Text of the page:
This is an incredibly popular question. Game theorists and literary theorists and evolutionary biologists — everybody, at one time or another — have taken a stab at explaining it. When I lived in L.A., people handed McKee’s pronouncements to me. When I was in grad school, I was partial to Peter Brooks’ and Roland Barthes’ ideas on the subject. But I have no novel theory. I’m not here to float a revolutionary explanation for cocktail party anecdotes or campfire tales. The thing is, I’ve become fascinated by the profiles on online dating sites. This is mainly because they’re telling stories for such a transparent purpose. The self-summaries, the self-justifications, the lists of favorite things and unique skills and continents traveled: they all constitute parts of an autobiography composed for public consumption, and they’re all being told, of course, to seduce.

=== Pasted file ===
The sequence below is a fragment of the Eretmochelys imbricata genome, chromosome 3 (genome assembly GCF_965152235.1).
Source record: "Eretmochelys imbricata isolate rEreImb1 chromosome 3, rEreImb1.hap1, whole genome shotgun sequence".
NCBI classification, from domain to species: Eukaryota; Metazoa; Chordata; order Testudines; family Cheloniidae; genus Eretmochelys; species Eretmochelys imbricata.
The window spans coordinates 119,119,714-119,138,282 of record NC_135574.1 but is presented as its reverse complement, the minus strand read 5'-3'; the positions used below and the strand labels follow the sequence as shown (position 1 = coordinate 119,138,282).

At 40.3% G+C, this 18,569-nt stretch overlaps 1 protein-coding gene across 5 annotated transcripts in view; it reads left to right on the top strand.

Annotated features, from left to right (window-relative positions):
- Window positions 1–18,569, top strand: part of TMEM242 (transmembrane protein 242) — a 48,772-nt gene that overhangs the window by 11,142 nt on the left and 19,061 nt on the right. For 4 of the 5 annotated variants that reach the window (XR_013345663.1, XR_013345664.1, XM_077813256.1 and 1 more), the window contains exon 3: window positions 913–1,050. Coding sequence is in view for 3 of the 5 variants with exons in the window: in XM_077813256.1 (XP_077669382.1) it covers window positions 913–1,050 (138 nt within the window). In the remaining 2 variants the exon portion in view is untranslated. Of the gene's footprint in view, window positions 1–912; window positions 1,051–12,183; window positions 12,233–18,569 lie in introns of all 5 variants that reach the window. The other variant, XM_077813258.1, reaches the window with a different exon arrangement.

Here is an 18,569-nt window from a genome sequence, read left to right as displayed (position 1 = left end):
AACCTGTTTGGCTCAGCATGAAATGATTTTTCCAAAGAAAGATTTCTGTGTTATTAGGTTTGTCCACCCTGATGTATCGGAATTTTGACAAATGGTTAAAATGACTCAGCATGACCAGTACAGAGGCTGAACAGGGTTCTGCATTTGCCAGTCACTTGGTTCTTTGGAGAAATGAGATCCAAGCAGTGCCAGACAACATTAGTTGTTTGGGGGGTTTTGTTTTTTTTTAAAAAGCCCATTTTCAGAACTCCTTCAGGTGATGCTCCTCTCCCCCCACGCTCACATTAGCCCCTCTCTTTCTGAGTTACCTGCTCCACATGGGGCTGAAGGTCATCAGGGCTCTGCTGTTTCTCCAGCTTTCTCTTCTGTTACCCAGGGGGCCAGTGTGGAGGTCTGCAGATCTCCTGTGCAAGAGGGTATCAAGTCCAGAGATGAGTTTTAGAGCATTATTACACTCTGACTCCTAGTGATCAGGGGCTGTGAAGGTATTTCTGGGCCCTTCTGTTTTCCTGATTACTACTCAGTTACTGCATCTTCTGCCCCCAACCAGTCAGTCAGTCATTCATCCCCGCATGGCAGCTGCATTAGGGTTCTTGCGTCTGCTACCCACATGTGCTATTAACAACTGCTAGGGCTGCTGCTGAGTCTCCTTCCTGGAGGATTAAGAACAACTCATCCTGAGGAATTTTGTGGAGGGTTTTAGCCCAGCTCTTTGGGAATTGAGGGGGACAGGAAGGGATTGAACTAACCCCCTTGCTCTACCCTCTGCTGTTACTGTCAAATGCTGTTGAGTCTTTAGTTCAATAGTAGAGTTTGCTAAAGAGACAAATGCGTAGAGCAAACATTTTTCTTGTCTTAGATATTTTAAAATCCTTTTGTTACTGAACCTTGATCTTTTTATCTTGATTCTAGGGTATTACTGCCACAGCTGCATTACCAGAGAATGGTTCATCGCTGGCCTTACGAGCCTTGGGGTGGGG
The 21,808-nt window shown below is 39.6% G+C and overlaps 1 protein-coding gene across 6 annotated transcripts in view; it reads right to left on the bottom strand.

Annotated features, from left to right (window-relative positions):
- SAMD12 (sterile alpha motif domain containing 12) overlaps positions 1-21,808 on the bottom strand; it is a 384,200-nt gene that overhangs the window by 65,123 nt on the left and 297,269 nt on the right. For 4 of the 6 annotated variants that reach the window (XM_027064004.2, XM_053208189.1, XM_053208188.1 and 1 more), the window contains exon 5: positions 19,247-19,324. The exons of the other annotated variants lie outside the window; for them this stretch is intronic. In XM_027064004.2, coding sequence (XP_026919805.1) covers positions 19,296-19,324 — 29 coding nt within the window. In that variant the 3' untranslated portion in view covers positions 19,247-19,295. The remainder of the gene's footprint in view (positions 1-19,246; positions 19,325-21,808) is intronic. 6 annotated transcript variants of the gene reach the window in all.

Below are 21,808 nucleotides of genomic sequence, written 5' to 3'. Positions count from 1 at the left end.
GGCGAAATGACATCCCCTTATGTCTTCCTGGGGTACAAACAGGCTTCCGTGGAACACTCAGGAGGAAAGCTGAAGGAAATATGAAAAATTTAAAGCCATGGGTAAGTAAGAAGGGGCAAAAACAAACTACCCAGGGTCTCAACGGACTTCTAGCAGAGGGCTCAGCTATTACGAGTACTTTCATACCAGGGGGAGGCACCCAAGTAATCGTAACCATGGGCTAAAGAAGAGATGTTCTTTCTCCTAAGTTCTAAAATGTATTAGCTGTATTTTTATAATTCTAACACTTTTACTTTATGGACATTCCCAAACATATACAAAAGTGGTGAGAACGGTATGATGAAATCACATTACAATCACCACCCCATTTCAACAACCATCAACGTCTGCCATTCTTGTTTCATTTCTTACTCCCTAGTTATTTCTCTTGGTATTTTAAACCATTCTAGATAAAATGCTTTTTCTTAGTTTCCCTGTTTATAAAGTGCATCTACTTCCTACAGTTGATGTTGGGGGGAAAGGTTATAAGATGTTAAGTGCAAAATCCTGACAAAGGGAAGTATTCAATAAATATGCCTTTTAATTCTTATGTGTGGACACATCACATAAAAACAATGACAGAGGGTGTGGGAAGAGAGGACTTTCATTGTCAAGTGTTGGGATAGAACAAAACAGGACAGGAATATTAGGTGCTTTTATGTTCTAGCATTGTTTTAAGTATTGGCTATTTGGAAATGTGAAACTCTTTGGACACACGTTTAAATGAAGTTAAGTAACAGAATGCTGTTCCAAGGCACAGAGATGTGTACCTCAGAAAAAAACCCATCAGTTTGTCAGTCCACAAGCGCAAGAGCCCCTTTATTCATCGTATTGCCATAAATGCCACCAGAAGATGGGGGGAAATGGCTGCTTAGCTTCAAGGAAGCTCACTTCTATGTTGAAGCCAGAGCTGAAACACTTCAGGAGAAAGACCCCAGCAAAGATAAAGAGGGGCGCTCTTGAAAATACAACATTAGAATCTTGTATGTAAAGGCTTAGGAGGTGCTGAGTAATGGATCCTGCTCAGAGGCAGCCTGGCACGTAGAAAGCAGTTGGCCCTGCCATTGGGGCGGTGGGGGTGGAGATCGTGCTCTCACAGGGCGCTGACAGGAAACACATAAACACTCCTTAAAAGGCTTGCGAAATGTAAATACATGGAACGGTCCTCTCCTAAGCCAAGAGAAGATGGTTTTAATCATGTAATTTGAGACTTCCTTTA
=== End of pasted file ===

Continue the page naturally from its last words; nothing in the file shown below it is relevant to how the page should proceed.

This is one of the sexier ideas of narrative theory — the pairing of narrative and desire. So it’s somewhat gratifying to see it played out so unequivocally, and on such a large scale, in a non-academic, even non-literary, setting. There is never any question about the role desire plays in these profiles. Even if you consider the most guileless among them, every single profile is written out of desire. And not just the sort of desire in the abstract that’s so often used as a titillating metaphor in literary studies; people write these profiles because they’re looking for, at the very least, a date — and at most, a mate.